Nigerian President Muhammadu Buhari is using his anti-corruption campaign to mask efforts to target political opponents, some observers contend, as one of those foes appeared in court Wednesday on money-laundering charges.
Colonel Sambo Dasuki has been charged with mismanaging more than $2 billion meant for purchasing military equipment for the fight against Boko Haram. Despite rulings from several courts granting him bail, Dasuki is being held by the Nigerian state security services.
Dasuki served under Buhari’s predecessor, Goodluck Jonathan, and is just one of several high-profile Nigerians arrested but not indicted in the past year.
Last month, Jonathan’s media adviser, Reuben Abati, was arrested by an anti-graft agency. The former journalist was later granted bail.
Many people are being accused of money laundering and other forms of political corruption, but no one has been indicted. And people are beginning to wonder why.
Salaudeen Hashim, who works for a local nonprofit that partners with Transparency International to track government corruption, cites problems with the way corruption cases are handled in Nigeria, including a lack of coordination between investigators and prosecutors.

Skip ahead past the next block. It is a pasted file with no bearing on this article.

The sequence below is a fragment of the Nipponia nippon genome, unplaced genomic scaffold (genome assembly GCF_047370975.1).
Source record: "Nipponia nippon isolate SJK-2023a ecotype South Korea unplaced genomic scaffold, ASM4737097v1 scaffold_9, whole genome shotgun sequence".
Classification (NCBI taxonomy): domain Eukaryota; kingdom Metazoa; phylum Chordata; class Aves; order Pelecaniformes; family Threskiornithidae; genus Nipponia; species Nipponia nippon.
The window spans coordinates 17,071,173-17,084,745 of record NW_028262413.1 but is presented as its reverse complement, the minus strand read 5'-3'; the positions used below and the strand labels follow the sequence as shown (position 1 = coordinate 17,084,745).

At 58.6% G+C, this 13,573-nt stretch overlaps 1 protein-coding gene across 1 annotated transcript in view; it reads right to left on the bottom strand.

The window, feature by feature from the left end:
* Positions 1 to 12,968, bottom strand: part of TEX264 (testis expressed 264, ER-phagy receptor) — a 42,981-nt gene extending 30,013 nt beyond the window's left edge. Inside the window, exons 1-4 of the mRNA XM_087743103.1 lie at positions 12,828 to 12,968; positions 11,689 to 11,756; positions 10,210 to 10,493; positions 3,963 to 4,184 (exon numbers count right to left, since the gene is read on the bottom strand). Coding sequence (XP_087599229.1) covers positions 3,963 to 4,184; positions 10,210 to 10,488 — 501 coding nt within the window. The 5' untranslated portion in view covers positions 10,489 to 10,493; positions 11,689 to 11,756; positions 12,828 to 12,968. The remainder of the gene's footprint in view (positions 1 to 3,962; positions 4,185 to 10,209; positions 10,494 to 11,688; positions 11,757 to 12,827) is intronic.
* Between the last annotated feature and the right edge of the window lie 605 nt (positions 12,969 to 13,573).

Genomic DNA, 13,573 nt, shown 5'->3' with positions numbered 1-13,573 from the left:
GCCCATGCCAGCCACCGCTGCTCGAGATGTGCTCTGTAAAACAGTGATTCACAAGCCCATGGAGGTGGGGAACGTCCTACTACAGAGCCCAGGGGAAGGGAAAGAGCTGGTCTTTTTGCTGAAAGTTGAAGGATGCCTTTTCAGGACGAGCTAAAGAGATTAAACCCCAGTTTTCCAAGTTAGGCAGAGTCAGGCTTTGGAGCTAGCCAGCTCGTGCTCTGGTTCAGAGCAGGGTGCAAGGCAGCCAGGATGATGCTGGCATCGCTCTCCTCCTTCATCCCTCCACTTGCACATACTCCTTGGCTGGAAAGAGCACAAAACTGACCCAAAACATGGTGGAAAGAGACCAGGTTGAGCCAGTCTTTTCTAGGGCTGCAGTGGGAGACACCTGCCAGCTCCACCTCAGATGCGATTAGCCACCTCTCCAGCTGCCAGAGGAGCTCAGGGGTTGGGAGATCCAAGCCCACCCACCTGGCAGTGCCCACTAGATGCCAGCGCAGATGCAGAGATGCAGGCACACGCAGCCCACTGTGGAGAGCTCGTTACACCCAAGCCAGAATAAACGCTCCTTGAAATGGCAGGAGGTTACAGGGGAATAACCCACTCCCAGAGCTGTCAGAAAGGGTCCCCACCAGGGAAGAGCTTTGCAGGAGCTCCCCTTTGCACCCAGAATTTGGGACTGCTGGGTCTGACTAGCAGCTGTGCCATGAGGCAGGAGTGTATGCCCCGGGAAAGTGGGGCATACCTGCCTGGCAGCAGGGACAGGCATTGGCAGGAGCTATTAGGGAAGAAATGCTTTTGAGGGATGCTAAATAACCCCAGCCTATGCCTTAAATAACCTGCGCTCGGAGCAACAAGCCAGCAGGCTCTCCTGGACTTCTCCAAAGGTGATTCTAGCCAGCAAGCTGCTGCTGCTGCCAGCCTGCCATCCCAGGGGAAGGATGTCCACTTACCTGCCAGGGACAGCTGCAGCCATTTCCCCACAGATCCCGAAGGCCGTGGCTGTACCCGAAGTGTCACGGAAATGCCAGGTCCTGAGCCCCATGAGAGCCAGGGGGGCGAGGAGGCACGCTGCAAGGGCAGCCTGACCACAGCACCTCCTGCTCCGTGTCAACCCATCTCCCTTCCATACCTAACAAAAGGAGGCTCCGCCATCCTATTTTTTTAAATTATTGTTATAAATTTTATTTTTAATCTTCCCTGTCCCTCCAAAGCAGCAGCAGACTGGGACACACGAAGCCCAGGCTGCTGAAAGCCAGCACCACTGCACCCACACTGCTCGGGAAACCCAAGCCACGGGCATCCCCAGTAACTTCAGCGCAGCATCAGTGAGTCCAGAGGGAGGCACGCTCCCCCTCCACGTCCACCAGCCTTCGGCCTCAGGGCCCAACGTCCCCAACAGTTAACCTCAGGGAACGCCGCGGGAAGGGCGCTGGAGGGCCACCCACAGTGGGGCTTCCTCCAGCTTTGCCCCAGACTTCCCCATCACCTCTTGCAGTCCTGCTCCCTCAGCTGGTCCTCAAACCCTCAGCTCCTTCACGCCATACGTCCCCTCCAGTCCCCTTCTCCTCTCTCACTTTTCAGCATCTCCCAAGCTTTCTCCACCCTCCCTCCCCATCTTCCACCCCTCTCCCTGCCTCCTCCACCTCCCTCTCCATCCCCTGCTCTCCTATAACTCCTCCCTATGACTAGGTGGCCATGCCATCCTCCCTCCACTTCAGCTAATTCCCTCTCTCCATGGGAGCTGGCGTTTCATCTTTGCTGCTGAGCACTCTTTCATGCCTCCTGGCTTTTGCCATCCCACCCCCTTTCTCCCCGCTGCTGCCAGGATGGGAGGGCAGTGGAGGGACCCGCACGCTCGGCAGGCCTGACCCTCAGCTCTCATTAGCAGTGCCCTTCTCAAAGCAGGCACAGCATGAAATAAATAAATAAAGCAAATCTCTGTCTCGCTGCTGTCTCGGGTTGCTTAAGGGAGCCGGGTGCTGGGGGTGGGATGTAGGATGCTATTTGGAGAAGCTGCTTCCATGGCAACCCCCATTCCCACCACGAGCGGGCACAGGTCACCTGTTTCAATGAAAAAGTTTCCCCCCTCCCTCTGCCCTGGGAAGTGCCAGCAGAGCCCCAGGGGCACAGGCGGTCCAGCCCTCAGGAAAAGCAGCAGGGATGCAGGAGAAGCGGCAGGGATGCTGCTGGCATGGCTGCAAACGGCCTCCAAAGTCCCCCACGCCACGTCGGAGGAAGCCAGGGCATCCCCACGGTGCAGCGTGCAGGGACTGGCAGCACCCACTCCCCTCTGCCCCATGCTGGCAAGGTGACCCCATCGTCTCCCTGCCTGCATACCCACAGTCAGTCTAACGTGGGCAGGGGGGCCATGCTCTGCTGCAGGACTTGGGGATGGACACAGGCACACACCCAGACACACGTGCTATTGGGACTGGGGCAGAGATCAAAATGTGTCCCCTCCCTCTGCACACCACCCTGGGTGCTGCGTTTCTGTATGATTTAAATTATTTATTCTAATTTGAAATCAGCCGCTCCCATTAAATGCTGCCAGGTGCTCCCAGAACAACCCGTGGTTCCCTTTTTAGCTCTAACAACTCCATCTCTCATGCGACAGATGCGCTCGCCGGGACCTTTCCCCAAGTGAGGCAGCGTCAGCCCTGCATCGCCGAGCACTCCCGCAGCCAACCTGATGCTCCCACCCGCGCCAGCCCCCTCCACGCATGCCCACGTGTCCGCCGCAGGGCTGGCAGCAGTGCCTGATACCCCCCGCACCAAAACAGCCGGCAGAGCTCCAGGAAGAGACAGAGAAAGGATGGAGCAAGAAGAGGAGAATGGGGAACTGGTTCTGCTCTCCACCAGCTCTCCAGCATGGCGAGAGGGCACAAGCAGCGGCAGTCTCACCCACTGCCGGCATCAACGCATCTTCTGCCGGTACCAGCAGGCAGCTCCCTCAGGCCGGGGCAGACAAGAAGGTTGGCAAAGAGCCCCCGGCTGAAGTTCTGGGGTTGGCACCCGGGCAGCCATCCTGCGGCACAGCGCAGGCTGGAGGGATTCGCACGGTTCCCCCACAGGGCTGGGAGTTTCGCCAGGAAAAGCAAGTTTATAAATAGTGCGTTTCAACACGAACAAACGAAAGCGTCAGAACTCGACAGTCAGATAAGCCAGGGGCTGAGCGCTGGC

“What we have seen is some level of judicial conspiracy in the entire process, people going to court and getting bail, finding a way to maneuver the official process,” said Hashim.
Bribery is a problem, he said. In Nigeria, “the highest bidder will always get the most comfortable side of justice.”
About a dozen high-level Nigerian judges have now been accused of fraud and accepting bribes. State security officers have raided some of their homes in the past few weeks.
Some people say judges have hampered the country’s fight against corruption, but others think it is nothing more than a smear campaign targeting the president’s own political opponents.
A report this week from the Washington-based Pew Research Center shows that most Nigerians believe only a small number of elite citizens benefit from the government.
It also said that 60 percent of Nigerians are optimistic that there will be less corruption in the future.
Source: Voice of America.